Who's in the mix for Sochi?
A look at Blue Jackets who could represent their countries at the Olympics
COLUMBUS, Ohio – It’s kind of hard to believe, but the 2014 Olympic Winter Games in Sochi are approximately seven months away.
With the joint announcement from the National Hockey League, the Players’ Association and the International Ice Hockey Federation, the participation of NHL players in the Sochi Games is full-go. That’s good news for fans of hockey, as well, considering the international popularity of the 2010 games in Vancouver and how much buzz was generated for the sport.
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The Blue Jackets had five players suit up for their countries in Vancouver: Rick Nash (Canada), Fredrik Modin (Sweden), Milan Jurcina (Slovakia), Jan Hejda (Czech Republic) and Fedor Tyutin (Russia). Nash was part of Canada’s memorable gold medal victory in overtime over the United States, and often played on Sidney Crosby’s wing during the tournament.
This time around, the Blue Jackets could very well have an equally strong representation at the Olympics. They have several players who have strong ties to their respective countries’ national team programs and possess solid international resumes, but of course, we won’t know the final roster decisions until closer to the tournament.
For now, though, let’s speculate and take a long look at which of the current Blue Jackets could end up competing in Sochi.
One of the Blue Jackets’ most internationally-experienced players and a product of the United States National Team Development Program (USNTDP) in Ann Arbor, Johnson is a strong contender to man the blueline for head coach Dan Bylsma in Sochi. Johnson most recently captained Team USA at the 2012 IIHF World Championships and was a big-minute defenseman for the Americans. The bigger ice surface in Russia should be a benefit to Johnson and his aggressive style; with more room to skate, there’s a good chance Johnson could be turned loose to jump up in the play and be the “second wave” of offense. Johnson is well-known for flying to Vancouver (while a member of the Los Angeles Kings) on an off-day prior to the 2010 Olympics so he could march for the U.S. in the opening ceremonies. In doing so, Johnson became the first American-born NHLer to march in the opening ceremonies. He has represented the United States 11 times in international competition since 2004 and is one of the leading ambassadors for USA Hockey and the NTDP.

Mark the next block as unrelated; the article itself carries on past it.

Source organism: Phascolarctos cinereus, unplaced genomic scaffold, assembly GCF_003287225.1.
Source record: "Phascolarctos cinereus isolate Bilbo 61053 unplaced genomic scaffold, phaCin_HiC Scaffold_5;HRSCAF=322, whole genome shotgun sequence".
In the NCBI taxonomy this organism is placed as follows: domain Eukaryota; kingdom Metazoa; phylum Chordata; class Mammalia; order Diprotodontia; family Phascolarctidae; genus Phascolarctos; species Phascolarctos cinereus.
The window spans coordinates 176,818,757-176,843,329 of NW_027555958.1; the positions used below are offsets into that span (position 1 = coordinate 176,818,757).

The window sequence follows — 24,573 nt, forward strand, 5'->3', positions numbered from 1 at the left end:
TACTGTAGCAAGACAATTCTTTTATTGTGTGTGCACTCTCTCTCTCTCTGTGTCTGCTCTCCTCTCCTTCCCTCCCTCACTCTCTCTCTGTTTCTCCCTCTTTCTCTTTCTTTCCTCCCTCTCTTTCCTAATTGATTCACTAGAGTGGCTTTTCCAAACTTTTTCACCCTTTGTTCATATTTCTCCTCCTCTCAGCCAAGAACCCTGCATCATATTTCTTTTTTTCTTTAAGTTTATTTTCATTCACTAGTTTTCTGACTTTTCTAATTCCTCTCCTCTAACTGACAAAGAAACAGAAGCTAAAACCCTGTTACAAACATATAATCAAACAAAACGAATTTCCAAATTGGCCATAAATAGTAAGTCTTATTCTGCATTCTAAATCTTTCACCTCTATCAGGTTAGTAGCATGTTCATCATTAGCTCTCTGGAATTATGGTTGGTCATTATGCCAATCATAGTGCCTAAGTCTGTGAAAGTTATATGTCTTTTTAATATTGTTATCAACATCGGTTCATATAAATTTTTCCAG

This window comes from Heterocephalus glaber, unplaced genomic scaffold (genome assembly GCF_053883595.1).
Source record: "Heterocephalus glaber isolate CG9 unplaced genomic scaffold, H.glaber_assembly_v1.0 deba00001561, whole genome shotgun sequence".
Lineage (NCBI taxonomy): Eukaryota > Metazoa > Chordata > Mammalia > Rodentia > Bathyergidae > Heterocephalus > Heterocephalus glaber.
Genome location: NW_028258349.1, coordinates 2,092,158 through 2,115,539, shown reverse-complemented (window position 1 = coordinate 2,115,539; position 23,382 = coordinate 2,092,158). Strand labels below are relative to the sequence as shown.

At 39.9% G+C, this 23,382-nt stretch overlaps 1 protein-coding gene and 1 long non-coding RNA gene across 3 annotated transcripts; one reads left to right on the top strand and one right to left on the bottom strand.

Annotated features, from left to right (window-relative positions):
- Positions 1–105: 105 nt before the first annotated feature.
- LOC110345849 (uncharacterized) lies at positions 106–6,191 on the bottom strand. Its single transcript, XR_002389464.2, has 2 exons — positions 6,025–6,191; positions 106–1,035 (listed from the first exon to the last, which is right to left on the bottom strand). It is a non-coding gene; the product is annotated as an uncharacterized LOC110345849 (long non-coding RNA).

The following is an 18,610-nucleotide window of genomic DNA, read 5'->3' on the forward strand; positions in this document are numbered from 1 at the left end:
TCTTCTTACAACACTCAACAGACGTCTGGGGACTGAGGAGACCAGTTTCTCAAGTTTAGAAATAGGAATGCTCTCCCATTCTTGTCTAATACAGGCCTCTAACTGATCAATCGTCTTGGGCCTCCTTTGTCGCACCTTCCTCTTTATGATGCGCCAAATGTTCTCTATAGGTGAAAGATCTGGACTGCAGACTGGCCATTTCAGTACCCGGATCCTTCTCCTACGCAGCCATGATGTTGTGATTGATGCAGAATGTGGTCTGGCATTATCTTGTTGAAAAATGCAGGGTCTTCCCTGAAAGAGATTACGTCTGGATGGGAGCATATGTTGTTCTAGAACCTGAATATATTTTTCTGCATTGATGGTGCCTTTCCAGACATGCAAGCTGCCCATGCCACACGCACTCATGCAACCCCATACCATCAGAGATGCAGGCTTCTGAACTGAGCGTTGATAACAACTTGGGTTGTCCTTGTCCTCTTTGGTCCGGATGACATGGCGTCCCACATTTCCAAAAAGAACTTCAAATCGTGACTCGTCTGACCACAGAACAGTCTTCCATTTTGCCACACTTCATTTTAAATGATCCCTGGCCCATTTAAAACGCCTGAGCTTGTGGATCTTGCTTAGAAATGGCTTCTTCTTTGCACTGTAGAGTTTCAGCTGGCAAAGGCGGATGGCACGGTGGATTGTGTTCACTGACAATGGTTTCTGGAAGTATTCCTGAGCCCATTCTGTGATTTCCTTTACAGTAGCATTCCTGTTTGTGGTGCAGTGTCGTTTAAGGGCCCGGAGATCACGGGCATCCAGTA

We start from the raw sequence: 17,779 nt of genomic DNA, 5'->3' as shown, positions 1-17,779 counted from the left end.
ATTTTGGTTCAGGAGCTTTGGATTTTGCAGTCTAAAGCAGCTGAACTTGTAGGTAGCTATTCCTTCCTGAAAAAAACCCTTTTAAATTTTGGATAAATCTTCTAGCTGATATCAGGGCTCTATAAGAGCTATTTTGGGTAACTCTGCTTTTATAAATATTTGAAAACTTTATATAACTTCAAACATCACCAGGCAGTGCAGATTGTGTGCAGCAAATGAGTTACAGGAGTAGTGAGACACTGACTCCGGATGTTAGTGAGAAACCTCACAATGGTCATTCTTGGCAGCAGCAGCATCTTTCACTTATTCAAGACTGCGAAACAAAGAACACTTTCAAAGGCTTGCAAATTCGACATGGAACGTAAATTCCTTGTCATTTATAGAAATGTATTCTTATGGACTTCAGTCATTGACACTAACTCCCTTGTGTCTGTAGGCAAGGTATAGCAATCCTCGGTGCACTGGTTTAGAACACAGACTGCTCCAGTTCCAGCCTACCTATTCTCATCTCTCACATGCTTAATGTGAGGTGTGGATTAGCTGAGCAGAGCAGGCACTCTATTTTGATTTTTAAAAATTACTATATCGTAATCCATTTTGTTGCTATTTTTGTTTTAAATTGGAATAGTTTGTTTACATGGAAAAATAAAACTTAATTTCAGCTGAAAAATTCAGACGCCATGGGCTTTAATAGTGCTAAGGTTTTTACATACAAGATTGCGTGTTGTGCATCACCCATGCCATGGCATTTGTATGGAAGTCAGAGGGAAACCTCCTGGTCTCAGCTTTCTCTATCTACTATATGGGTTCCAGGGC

The 27-year-old native of Anchorage, Alaska is on our Team USA radar because he embodies many of the characteristics valued by USA Hockey: hard work, good character, and he’s an extremely competitive player. In his first season with the Blue Jackets, Dubinsky didn’t generate the offensive numbers he was looking for but he established himself as one of the team’s most reliable players in all three zones. Possession is a vital component for success on the bigger ice, and with Dubinsky’s face-off prowess (over 58 percent in 2013), he would be a solid addition to Bylsma’s forward group. Dubinsky has represented the United States twice during international competition: the 2008 and 2010 IIHF World Hockey Championships.